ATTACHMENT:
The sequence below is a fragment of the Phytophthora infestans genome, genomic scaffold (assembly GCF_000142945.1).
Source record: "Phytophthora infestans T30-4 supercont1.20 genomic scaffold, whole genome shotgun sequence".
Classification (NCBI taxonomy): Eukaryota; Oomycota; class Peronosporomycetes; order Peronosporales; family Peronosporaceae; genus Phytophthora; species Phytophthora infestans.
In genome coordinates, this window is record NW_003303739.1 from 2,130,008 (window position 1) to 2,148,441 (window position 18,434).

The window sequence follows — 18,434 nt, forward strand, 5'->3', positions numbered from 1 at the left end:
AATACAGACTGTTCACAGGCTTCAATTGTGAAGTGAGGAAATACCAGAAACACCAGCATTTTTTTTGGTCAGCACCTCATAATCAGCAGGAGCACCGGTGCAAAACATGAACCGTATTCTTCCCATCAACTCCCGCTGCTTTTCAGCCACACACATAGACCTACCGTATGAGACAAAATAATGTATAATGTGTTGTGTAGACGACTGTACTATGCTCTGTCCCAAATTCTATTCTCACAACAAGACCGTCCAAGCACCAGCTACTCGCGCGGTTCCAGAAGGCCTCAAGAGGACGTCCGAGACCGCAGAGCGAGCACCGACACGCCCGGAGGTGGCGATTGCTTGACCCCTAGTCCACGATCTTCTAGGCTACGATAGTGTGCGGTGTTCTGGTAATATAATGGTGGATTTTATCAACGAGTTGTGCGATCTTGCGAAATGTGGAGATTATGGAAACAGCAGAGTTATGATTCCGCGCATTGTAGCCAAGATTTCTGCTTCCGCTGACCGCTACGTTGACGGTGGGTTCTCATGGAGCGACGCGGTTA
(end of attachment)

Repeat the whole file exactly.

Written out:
The sequence below is a fragment of the Phytophthora infestans genome, genomic scaffold (assembly GCF_000142945.1).
Source record: "Phytophthora infestans T30-4 supercont1.20 genomic scaffold, whole genome shotgun sequence".
Classification (NCBI taxonomy): Eukaryota; Oomycota; class Peronosporomycetes; order Peronosporales; family Peronosporaceae; genus Phytophthora; species Phytophthora infestans.
In genome coordinates, this window is record NW_003303739.1 from 2,130,008 (window position 1) to 2,148,441 (window position 18,434).

The window sequence follows — 18,434 nt, forward strand, 5'->3', positions numbered from 1 at the left end:
AATACAGACTGTTCACAGGCTTCAATTGTGAAGTGAGGAAATACCAGAAACACCAGCATTTTTTTTGGTCAGCACCTCATAATCAGCAGGAGCACCGGTGCAAAACATGAACCGTATTCTTCCCATCAACTCCCGCTGCTTTTCAGCCACACACATAGACCTACCGTATGAGACAAAATAATGTATAATGTGTTGTGTAGACGACTGTACTATGCTCTGTCCCAAATTCTATTCTCACAACAAGACCGTCCAAGCACCAGCTACTCGCGCGGTTCCAGAAGGCCTCAAGAGGACGTCCGAGACCGCAGAGCGAGCACCGACACGCCCGGAGGTGGCGATTGCTTGACCCCTAGTCCACGATCTTCTAGGCTACGATAGTGTGCGGTGTTCTGGTAATATAATGGTGGATTTTATCAACGAGTTGTGCGATCTTGCGAAATGTGGAGATTATGGAAACAGCAGAGTTATGATTCCGCGCATTGTAGCCAAGATTTCTGCTTCCGCTGACCGCTACGTTGACGGTGGGTTCTCATGGAGCGACGCGGTTA